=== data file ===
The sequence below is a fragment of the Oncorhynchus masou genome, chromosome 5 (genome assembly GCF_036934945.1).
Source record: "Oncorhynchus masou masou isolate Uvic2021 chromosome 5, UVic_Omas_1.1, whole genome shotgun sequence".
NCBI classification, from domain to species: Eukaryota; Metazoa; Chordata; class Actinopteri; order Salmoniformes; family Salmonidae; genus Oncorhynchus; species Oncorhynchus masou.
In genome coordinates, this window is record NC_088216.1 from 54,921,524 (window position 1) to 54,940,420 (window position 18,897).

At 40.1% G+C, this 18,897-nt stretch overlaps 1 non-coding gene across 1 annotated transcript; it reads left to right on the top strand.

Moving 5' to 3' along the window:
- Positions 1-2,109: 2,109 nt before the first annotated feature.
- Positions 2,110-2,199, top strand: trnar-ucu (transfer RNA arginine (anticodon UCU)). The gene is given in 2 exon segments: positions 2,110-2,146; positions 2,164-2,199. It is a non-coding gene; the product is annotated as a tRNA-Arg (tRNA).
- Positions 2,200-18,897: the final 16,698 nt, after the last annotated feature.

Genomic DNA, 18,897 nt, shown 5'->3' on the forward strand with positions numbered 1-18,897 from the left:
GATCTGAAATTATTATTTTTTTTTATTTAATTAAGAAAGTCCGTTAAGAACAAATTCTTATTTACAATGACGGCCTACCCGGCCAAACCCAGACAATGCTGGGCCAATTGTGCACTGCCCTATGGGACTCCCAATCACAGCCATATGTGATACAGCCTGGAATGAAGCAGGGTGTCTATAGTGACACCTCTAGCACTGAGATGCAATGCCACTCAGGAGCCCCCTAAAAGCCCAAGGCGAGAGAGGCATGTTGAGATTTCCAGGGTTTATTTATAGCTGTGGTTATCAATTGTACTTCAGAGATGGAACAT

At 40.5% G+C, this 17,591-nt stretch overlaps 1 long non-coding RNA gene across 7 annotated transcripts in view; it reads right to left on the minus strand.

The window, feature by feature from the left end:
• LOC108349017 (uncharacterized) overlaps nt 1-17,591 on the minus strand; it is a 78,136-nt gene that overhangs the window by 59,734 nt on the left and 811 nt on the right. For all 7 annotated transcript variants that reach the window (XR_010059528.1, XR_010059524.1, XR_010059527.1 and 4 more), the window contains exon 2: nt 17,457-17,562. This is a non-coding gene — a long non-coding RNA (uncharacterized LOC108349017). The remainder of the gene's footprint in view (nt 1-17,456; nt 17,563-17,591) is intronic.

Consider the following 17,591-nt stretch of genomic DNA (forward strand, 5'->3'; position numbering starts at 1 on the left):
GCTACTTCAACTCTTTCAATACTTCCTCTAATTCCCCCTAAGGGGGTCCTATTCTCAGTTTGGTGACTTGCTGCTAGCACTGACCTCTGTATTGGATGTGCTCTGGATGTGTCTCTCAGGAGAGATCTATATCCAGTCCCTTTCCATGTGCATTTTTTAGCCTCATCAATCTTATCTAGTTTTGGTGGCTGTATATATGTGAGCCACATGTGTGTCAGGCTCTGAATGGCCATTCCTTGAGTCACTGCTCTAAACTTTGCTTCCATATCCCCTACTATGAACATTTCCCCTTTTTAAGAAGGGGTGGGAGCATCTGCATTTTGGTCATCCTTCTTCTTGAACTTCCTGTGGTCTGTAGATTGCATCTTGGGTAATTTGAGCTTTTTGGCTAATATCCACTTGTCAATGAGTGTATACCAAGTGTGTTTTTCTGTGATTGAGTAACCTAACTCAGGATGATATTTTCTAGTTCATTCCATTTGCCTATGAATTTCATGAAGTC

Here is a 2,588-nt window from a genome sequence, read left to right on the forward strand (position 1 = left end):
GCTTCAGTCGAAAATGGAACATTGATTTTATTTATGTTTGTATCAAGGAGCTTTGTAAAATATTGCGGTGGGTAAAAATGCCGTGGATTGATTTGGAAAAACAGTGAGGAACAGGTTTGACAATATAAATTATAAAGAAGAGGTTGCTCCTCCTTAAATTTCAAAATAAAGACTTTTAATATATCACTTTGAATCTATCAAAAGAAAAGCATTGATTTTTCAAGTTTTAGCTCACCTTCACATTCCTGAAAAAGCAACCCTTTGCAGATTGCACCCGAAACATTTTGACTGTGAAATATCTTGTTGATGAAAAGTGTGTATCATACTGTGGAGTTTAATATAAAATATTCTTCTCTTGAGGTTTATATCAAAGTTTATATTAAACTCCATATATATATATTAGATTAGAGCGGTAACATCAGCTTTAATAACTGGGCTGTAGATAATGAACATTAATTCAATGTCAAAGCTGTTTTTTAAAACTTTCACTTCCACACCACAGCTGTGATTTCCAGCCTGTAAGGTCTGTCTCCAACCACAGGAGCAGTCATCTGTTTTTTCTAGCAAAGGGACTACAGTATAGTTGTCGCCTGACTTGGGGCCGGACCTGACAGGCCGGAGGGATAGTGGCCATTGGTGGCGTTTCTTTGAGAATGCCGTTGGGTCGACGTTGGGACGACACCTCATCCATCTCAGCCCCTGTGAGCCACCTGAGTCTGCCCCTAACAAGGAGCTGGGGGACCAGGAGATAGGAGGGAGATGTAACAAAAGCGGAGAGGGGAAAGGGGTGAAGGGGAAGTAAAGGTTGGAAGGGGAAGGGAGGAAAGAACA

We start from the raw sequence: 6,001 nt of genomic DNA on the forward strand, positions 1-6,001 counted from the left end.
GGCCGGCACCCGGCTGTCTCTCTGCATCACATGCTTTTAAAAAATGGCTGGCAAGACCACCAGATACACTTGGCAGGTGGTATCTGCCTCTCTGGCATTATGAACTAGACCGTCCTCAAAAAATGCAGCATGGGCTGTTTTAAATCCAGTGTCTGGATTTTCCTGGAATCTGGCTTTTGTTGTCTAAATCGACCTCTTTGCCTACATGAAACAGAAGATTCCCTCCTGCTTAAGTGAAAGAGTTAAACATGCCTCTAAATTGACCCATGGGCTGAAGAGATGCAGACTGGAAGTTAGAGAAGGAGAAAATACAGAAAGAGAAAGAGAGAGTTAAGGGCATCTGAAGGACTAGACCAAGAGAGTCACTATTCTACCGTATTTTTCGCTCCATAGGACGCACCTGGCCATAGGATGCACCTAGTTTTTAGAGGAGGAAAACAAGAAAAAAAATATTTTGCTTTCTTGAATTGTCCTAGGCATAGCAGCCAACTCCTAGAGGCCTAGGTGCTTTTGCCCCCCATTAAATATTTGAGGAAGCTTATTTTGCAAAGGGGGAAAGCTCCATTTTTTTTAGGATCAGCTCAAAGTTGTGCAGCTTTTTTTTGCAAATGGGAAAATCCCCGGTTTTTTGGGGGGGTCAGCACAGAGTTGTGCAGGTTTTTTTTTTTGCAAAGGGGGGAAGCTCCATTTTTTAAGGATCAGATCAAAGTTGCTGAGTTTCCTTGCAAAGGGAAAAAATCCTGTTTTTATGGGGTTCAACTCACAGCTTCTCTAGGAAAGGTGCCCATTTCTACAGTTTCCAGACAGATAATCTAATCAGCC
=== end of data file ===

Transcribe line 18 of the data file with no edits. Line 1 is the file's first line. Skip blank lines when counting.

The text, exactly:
GCTTCAGTCGAAAATGGAACATTGATTTTATTTATGTTTGTATCAAGGAGCTTTGTAAAATATTGCGGTGGGTAAAAATGCCGTGGATTGATTTGGAAAAACAGTGAGGAACAGGTTTGACAATATAAATTATAAAGAAGAGGTTGCTCCTCCTTAAATTTCAAAATAAAGACTTTTAATATATCACTTTGAATCTATCAAAAGAAAAGCATTGATTTTTCAAGTTTTAGCTCACCTTCACATTCCTGAAAAAGCAACCCTTTGCAGATTGCACCCGAAACATTTTGACTGTGAAATATCTTGTTGATGAAAAGTGTGTATCATACTGTGGAGTTTAATATAAAATATTCTTCTCTTGAGGTTTATATCAAAGTTTATATTAAACTCCATATATATATATTAGATTAGAGCGGTAACATCAGCTTTAATAACTGGGCTGTAGATAATGAACATTAATTCAATGTCAAAGCTGTTTTTTAAAACTTTCACTTCCACACCACAGCTGTGATTTCCAGCCTGTAAGGTCTGTCTCCAACCACAGGAGCAGTCATCTGTTTTTTCTAGCAAAGGGACTACAGTATAGTTGTCGCCTGACTTGGGGCCGGACCTGACAGGCCGGAGGGATAGTGGCCATTGGTGGCGTTTCTTTGAGAATGCCGTTGGGTCGACGTTGGGACGACACCTCATCCATCTCAGCCCCTGTGAGCCACCTGAGTCTGCCCCTAACAAGGAGCTGGGGGACCAGGAGATAGGAGGGAGATGTAACAAAAGCGGAGAGGGGAAAGGGGTGAAGGGGAAGTAAAGGTTGGAAGGGGAAGGGAGGAAAGAACA